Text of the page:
No Shortcuts on Human Rights – Bail and the International Criminal Trial
70 Pages Posted: 9 Feb 2011
Date Written: July 7, 2010
International tribunals should serve as models for human rights best practices. The International Criminal Tribunal for the former Yugoslavia (ICTY) has made progress, but ultimately fallen short in serving as such a model in the area of bail or “provisional release,” as it is known there. Lengthy trials, excessive judicial discretion and an unwritten rule that all defendants, whether or not they pose a risk of flight or danger to the community, be detained for their trials raise serious human rights concerns. Focusing on the ICTY, this article explores the human rights implications of provisional release for defendants on trial at international tribunals. It concludes that to achieve one of international criminal justice’s most important goals – promoting respect for human rights – the ICC and other international tribunals should depart from the provisional release model of the ICTY. The article offers proposals for reform, including measures to make release for trial a realistic option.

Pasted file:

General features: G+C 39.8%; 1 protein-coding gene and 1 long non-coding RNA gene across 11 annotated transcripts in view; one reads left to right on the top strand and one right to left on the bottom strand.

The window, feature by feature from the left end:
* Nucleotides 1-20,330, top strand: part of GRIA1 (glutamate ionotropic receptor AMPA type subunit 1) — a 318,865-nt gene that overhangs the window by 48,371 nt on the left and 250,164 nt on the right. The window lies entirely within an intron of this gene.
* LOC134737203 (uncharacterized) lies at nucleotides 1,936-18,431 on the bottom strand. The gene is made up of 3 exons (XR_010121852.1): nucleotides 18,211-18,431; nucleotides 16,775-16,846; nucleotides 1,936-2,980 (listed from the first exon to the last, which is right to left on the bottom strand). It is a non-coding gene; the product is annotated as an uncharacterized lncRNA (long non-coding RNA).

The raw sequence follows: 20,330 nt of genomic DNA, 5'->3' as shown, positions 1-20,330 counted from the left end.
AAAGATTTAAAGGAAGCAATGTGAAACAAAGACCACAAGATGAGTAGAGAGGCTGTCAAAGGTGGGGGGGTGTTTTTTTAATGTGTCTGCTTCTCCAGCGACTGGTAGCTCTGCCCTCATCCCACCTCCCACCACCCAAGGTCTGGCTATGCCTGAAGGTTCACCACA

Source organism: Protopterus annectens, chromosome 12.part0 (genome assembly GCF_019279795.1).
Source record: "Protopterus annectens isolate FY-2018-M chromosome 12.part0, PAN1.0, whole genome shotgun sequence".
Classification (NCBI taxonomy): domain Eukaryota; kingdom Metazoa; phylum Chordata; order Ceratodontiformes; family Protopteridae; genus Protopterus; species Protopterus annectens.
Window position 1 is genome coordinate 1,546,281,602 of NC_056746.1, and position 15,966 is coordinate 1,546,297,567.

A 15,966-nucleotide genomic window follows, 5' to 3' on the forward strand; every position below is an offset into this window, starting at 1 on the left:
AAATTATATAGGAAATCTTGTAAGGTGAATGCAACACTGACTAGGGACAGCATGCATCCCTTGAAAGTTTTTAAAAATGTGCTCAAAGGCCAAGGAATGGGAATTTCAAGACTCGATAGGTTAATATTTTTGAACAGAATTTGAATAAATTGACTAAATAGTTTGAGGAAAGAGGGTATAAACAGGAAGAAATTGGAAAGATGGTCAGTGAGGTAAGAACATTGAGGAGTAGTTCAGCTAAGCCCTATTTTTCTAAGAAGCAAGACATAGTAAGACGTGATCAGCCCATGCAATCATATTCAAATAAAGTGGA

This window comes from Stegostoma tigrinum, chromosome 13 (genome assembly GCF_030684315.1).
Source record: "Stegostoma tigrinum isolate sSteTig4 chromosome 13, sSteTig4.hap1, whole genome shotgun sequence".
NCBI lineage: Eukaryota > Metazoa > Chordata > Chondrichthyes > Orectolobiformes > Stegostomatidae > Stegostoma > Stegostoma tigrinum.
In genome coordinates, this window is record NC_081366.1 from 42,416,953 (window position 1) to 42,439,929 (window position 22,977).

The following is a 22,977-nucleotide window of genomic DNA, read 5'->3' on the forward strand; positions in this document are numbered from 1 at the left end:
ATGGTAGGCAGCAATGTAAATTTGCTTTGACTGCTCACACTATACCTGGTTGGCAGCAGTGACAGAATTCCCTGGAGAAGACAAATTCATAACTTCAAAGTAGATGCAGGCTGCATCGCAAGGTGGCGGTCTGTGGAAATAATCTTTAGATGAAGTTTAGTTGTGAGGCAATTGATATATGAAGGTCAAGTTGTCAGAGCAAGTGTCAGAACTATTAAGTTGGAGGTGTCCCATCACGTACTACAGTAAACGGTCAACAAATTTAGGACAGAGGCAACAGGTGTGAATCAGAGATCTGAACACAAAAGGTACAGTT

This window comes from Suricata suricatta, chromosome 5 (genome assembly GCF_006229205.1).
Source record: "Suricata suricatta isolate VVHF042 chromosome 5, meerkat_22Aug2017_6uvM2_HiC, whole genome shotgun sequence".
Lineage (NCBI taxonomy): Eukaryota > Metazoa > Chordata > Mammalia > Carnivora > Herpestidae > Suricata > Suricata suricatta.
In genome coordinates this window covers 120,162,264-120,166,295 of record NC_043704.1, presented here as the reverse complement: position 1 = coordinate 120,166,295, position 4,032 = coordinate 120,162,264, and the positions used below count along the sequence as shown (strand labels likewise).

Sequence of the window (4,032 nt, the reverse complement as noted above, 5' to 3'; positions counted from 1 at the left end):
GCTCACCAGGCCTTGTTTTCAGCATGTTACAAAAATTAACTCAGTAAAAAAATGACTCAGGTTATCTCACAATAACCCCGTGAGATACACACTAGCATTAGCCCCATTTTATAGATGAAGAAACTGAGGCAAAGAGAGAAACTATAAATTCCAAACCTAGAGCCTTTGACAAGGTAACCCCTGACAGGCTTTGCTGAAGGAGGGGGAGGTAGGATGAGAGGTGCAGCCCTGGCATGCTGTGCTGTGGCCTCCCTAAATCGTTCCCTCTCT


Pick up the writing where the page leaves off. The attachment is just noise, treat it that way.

Keywords: international, criminal, human rights, bail, presumption of innocence, fair trial, transitional justice
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